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The highly anticipated or dreaded moment has come. Your teen is ready to drive. Time to prepare yourself for one of the most important undertakings of your life. You want to get this right. What you teach your child will help you to put a better driver on the road. You’re looking out for everyone else who gets in the car with your son or daughter. Most importantly, you want to protect your teenager. Make sure you include the following list of driving safety tips when your lessons begin.

Review the Features of Your Vehicle

Before you hand your son or daughter the keys, take a look at all of your vehicle’s features. Point out where the gas and brake pedals are. Don’t forget to highlight the emergency brake. Review turn signals and how to turn on the high beams. Discuss the purpose of the gauges on the dashboard. Show your teen how to pump gas. Have your teen sit in the driver’s seat and look through the rearview mirror to ensure it is adjusted properly. Explain the purpose of the side mirrors. Once you’ve run through the basics, get in the passenger seat. Make sure you both buckle up. Get ready to begin your first road trip.

Don’t Let Your Teen be a Distracted Driver

When you and your son or daughter are driving, there should not be any distractions. Turn off the radio. Put cell phones away and make sure they are on vibrate. Lay down the law when it comes to texting and driving or even glancing at the phone when behind the wheel. If your teen doesn’t learn to put away the distractions, you will want to hire a Rochester car accident lawyer when there is an accident. This will likely be because your teen thought a message from a friend was more important than watching traffic.

Tell Your Teen to Start Small

Your son or daughter’s first impulse may be to hit the highway when you are cruising together. Stress the importance of being a comfortable and confident driver. Begin with quiet neighborhoods or country roads. Empty parking lots can give you the perfect location to work on turns, backing up, and parking. Work your way gradually toward more intense driving situations. Tell your teen you will be glad to take the wheel if your son or daughter feels like a congested traffic pattern is too much to handle. You’ll get there together.

Focus on a New Skill During Each Driving Session

Once you get started with driving lessons, target a driver’s must-have skills. You want your teen to be observant, scanning the road and the rearview mirror every time you get in the car. Emphasize the importance of paying attention to the speed limit. Teach your child how to coast to a stop, rather than slamming on the brakes. Using turn signals is a must. Teach your child about three-point turns and parallel parking. The more prepared your teen is, the more confidence he or she will gain.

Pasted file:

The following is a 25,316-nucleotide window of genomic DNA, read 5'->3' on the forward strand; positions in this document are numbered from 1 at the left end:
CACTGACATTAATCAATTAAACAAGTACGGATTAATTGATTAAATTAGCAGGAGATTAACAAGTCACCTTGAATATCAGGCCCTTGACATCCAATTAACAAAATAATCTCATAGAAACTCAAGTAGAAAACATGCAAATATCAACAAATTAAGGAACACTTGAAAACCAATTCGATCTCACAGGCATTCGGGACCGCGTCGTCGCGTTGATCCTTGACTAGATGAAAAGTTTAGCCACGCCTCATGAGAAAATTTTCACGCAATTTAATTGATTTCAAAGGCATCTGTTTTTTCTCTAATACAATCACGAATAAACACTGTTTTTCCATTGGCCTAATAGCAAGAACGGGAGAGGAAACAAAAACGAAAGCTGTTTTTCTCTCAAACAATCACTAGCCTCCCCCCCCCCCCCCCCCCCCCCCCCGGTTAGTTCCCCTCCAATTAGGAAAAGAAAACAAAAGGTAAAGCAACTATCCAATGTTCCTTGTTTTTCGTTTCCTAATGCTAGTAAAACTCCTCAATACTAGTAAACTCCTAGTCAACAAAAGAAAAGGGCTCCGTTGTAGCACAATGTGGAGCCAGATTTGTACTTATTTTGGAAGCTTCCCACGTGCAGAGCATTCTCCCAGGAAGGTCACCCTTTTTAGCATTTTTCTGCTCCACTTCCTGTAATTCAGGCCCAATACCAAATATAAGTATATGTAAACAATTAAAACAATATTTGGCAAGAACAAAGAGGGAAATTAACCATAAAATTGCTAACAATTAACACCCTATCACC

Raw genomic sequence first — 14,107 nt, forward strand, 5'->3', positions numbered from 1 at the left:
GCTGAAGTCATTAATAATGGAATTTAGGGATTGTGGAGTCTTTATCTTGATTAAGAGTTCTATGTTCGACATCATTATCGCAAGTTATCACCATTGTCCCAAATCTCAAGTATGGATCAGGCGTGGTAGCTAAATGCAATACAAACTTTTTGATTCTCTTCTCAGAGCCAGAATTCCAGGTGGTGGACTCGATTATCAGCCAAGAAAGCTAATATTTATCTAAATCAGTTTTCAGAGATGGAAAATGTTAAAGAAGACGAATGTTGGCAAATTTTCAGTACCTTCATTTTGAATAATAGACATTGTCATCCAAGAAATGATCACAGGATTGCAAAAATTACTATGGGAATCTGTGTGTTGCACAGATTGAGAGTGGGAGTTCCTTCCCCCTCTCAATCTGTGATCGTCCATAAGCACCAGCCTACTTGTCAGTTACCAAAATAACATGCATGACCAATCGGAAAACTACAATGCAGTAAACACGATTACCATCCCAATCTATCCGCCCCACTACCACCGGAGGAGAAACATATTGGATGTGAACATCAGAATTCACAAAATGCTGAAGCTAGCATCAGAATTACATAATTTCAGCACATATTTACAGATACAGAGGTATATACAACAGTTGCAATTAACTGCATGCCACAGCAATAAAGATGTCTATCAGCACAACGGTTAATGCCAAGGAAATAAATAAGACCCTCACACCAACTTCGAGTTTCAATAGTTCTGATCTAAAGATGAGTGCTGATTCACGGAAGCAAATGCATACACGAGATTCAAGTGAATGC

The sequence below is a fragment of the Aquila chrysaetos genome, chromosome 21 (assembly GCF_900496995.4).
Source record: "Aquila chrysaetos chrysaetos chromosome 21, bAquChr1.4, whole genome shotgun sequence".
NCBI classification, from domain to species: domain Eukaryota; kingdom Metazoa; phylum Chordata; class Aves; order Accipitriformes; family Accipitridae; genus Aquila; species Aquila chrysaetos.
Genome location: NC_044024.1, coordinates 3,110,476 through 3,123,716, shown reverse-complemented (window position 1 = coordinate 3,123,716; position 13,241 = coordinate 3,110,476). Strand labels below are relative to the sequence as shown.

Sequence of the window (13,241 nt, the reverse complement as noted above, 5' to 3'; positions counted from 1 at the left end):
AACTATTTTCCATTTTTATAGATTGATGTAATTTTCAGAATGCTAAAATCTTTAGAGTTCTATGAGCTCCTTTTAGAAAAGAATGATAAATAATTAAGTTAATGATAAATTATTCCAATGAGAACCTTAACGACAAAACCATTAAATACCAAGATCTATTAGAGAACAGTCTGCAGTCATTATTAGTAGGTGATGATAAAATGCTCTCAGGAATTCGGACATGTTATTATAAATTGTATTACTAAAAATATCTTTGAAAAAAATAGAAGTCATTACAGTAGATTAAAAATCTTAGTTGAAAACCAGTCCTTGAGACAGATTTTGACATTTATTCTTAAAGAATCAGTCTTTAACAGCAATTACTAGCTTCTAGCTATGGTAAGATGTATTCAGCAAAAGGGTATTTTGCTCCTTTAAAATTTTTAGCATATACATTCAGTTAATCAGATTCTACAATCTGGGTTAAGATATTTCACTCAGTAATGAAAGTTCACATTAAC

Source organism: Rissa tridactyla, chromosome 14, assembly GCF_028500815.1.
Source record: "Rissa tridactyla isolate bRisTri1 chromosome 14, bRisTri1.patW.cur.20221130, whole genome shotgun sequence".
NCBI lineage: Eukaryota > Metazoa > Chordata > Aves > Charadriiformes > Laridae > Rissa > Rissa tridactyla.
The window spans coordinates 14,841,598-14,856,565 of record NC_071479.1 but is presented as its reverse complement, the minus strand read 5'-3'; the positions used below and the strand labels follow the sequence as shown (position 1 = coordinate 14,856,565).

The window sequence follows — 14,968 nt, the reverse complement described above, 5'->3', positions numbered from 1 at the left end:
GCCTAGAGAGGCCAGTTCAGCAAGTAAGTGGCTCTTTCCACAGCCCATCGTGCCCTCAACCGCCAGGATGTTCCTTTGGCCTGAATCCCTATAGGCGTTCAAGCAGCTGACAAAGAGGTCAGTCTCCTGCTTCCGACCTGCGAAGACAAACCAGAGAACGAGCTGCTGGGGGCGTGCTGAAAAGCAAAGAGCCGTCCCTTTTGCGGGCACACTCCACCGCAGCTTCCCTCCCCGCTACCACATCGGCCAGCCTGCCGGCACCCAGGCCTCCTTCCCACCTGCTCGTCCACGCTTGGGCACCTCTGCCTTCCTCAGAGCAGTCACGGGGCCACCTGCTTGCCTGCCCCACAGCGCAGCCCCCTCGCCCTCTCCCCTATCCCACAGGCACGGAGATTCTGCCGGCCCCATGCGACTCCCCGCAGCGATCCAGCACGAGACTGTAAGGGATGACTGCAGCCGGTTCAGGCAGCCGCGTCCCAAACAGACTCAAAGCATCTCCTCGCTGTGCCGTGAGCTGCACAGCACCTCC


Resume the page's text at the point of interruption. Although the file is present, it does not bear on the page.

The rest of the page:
Stress the Importance of Practice

Your teen is not going to be an expert driver overnight. Your son or daughter is going to need plenty of practice before it is time to get a license. Plan opportunities to drive with your teen as often as possible. Let your son or daughter run errands with you when you need to go to the store or the post office. Choose different times of day, such as early in the morning or at night, for driving sessions. Get your teenager on the road in the rain or snow. Find out what your state’s guidelines are for the number of hours recommended for practice before a road test. Talk to your teen’s guidance counselor or principal as well. The school may offer a driver’s education course. If you choose to pay for a private course, it will be worth the money. You can save on car insurance as a bonus.

Conclusion

Teaching a teenager to drive may be nerve-racking as a parent, but it can be a positive experience if you keep your cool. Remember to have patience. Yelling and screaming will only breed resentment. Stay calm and take your son or daughter out as often as you can. You’ll see improvements the more time your teenager is out on the road.

By Erica Buteau

Change Agent. Daydream Believer. Maker. Creative. Likes love, peace and Jeeping. Dislikes winter, paper cuts and war. She/Her/Hers.

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